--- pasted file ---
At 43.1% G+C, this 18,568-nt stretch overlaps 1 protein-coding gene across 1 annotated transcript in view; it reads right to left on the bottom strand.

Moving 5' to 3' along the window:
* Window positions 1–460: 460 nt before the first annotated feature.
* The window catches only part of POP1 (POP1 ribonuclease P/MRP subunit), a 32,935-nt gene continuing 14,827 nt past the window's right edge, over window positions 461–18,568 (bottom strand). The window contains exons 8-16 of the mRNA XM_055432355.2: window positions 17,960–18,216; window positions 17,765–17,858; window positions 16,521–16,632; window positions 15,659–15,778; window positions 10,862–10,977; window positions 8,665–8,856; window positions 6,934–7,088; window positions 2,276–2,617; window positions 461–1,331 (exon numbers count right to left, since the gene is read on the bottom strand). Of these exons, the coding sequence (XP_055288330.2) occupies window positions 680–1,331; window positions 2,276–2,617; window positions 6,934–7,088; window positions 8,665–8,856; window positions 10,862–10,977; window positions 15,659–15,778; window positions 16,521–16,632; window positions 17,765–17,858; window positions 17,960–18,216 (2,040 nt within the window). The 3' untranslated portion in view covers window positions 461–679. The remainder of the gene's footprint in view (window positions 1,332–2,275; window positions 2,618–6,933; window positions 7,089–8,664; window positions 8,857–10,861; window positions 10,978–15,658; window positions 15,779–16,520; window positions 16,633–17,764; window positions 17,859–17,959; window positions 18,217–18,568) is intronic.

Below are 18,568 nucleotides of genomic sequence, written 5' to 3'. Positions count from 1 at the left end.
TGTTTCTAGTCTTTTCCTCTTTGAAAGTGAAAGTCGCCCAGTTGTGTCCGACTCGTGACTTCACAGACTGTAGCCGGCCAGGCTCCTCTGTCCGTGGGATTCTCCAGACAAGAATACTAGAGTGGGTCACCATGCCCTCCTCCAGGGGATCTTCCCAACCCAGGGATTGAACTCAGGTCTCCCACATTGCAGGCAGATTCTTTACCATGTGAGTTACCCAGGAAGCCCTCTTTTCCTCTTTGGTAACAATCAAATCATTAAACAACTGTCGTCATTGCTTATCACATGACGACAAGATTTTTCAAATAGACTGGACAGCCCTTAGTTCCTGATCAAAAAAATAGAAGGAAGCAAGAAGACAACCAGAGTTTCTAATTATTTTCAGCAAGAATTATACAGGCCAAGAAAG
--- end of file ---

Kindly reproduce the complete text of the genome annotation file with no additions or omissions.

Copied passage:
At 43.1% G+C, this 18,568-nt stretch overlaps 1 protein-coding gene across 1 annotated transcript in view; it reads right to left on the bottom strand.

Moving 5' to 3' along the window:
* Window positions 1–460: 460 nt before the first annotated feature.
* The window catches only part of POP1 (POP1 ribonuclease P/MRP subunit), a 32,935-nt gene continuing 14,827 nt past the window's right edge, over window positions 461–18,568 (bottom strand). The window contains exons 8-16 of the mRNA XM_055432355.2: window positions 17,960–18,216; window positions 17,765–17,858; window positions 16,521–16,632; window positions 15,659–15,778; window positions 10,862–10,977; window positions 8,665–8,856; window positions 6,934–7,088; window positions 2,276–2,617; window positions 461–1,331 (exon numbers count right to left, since the gene is read on the bottom strand). Of these exons, the coding sequence (XP_055288330.2) occupies window positions 680–1,331; window positions 2,276–2,617; window positions 6,934–7,088; window positions 8,665–8,856; window positions 10,862–10,977; window positions 15,659–15,778; window positions 16,521–16,632; window positions 17,765–17,858; window positions 17,960–18,216 (2,040 nt within the window). The 3' untranslated portion in view covers window positions 461–679. The remainder of the gene's footprint in view (window positions 1,332–2,275; window positions 2,618–6,933; window positions 7,089–8,664; window positions 8,857–10,861; window positions 10,978–15,658; window positions 15,779–16,520; window positions 16,633–17,764; window positions 17,859–17,959; window positions 18,217–18,568) is intronic.

Below are 18,568 nucleotides of genomic sequence, written 5' to 3'. Positions count from 1 at the left end.
TGTTTCTAGTCTTTTCCTCTTTGAAAGTGAAAGTCGCCCAGTTGTGTCCGACTCGTGACTTCACAGACTGTAGCCGGCCAGGCTCCTCTGTCCGTGGGATTCTCCAGACAAGAATACTAGAGTGGGTCACCATGCCCTCCTCCAGGGGATCTTCCCAACCCAGGGATTGAACTCAGGTCTCCCACATTGCAGGCAGATTCTTTACCATGTGAGTTACCCAGGAAGCCCTCTTTTCCTCTTTGGTAACAATCAAATCATTAAACAACTGTCGTCATTGCTTATCACATGACGACAAGATTTTTCAAATAGACTGGACAGCCCTTAGTTCCTGATCAAAAAAATAGAAGGAAGCAAGAAGACAACCAGAGTTTCTAATTATTTTCAGCAAGAATTATACAGGCCAAGAAAG